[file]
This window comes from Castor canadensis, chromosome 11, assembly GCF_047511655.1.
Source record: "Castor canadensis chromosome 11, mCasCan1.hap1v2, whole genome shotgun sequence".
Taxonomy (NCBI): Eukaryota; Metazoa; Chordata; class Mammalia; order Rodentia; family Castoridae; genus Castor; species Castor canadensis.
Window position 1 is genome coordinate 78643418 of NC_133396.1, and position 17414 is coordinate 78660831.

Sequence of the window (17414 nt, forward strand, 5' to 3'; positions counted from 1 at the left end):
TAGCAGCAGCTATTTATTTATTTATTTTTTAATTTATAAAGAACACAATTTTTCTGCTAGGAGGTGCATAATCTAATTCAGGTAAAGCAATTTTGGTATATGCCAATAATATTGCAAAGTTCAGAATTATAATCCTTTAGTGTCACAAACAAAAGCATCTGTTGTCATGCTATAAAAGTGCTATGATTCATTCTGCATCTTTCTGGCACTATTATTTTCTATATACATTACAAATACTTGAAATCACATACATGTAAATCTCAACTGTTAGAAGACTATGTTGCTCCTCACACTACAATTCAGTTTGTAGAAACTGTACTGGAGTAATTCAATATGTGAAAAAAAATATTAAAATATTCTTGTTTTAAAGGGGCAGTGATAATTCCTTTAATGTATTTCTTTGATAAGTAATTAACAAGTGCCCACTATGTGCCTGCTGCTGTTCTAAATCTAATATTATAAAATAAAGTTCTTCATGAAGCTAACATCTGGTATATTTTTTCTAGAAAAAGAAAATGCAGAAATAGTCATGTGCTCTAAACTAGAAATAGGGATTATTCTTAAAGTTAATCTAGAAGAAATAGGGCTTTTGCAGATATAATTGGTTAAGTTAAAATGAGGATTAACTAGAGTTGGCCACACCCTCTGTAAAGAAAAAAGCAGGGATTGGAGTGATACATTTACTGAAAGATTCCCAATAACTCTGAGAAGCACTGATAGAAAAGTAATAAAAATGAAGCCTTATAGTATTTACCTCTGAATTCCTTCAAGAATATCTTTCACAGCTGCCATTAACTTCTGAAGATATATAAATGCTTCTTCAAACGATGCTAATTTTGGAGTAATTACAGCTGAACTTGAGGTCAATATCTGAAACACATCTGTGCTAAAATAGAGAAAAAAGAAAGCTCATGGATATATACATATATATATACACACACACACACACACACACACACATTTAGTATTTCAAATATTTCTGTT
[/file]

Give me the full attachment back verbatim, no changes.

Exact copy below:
This window comes from Castor canadensis, chromosome 11, assembly GCF_047511655.1.
Source record: "Castor canadensis chromosome 11, mCasCan1.hap1v2, whole genome shotgun sequence".
Taxonomy (NCBI): Eukaryota; Metazoa; Chordata; class Mammalia; order Rodentia; family Castoridae; genus Castor; species Castor canadensis.
Window position 1 is genome coordinate 78643418 of NC_133396.1, and position 17414 is coordinate 78660831.

Sequence of the window (17414 nt, forward strand, 5' to 3'; positions counted from 1 at the left end):
TAGCAGCAGCTATTTATTTATTTATTTTTTAATTTATAAAGAACACAATTTTTCTGCTAGGAGGTGCATAATCTAATTCAGGTAAAGCAATTTTGGTATATGCCAATAATATTGCAAAGTTCAGAATTATAATCCTTTAGTGTCACAAACAAAAGCATCTGTTGTCATGCTATAAAAGTGCTATGATTCATTCTGCATCTTTCTGGCACTATTATTTTCTATATACATTACAAATACTTGAAATCACATACATGTAAATCTCAACTGTTAGAAGACTATGTTGCTCCTCACACTACAATTCAGTTTGTAGAAACTGTACTGGAGTAATTCAATATGTGAAAAAAAATATTAAAATATTCTTGTTTTAAAGGGGCAGTGATAATTCCTTTAATGTATTTCTTTGATAAGTAATTAACAAGTGCCCACTATGTGCCTGCTGCTGTTCTAAATCTAATATTATAAAATAAAGTTCTTCATGAAGCTAACATCTGGTATATTTTTTCTAGAAAAAGAAAATGCAGAAATAGTCATGTGCTCTAAACTAGAAATAGGGATTATTCTTAAAGTTAATCTAGAAGAAATAGGGCTTTTGCAGATATAATTGGTTAAGTTAAAATGAGGATTAACTAGAGTTGGCCACACCCTCTGTAAAGAAAAAAGCAGGGATTGGAGTGATACATTTACTGAAAGATTCCCAATAACTCTGAGAAGCACTGATAGAAAAGTAATAAAAATGAAGCCTTATAGTATTTACCTCTGAATTCCTTCAAGAATATCTTTCACAGCTGCCATTAACTTCTGAAGATATATAAATGCTTCTTCAAACGATGCTAATTTTGGAGTAATTACAGCTGAACTTGAGGTCAATATCTGAAACACATCTGTGCTAAAATAGAGAAAAAAGAAAGCTCATGGATATATACATATATATATACACACACACACACACACACACACACATTTAGTATTTCAAATATTTCTGTT